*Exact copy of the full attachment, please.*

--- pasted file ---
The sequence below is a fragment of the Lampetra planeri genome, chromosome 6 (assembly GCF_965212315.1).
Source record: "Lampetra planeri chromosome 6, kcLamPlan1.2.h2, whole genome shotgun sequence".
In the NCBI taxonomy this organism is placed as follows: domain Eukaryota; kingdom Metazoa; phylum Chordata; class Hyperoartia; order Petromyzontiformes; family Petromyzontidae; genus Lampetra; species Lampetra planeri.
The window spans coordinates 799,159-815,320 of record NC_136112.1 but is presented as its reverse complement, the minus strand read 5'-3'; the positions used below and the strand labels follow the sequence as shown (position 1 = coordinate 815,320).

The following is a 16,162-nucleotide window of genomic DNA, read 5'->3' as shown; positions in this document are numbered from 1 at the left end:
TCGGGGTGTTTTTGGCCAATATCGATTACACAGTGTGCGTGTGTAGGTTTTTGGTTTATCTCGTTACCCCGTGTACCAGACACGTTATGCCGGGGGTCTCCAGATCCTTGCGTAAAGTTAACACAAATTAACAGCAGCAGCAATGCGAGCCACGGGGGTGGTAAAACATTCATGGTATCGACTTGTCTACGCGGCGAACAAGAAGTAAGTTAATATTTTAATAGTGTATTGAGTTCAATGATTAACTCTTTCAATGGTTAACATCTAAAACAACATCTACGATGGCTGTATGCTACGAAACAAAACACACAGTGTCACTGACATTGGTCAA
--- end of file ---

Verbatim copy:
The sequence below is a fragment of the Lampetra planeri genome, chromosome 6 (assembly GCF_965212315.1).
Source record: "Lampetra planeri chromosome 6, kcLamPlan1.2.h2, whole genome shotgun sequence".
In the NCBI taxonomy this organism is placed as follows: domain Eukaryota; kingdom Metazoa; phylum Chordata; class Hyperoartia; order Petromyzontiformes; family Petromyzontidae; genus Lampetra; species Lampetra planeri.
The window spans coordinates 799,159-815,320 of record NC_136112.1 but is presented as its reverse complement, the minus strand read 5'-3'; the positions used below and the strand labels follow the sequence as shown (position 1 = coordinate 815,320).

The following is a 16,162-nucleotide window of genomic DNA, read 5'->3' as shown; positions in this document are numbered from 1 at the left end:
TCGGGGTGTTTTTGGCCAATATCGATTACACAGTGTGCGTGTGTAGGTTTTTGGTTTATCTCGTTACCCCGTGTACCAGACACGTTATGCCGGGGGTCTCCAGATCCTTGCGTAAAGTTAACACAAATTAACAGCAGCAGCAATGCGAGCCACGGGGGTGGTAAAACATTCATGGTATCGACTTGTCTACGCGGCGAACAAGAAGTAAGTTAATATTTTAATAGTGTATTGAGTTCAATGATTAACTCTTTCAATGGTTAACATCTAAAACAACATCTACGATGGCTGTATGCTACGAAACAAAACACACAGTGTCACTGACATTGGTCAA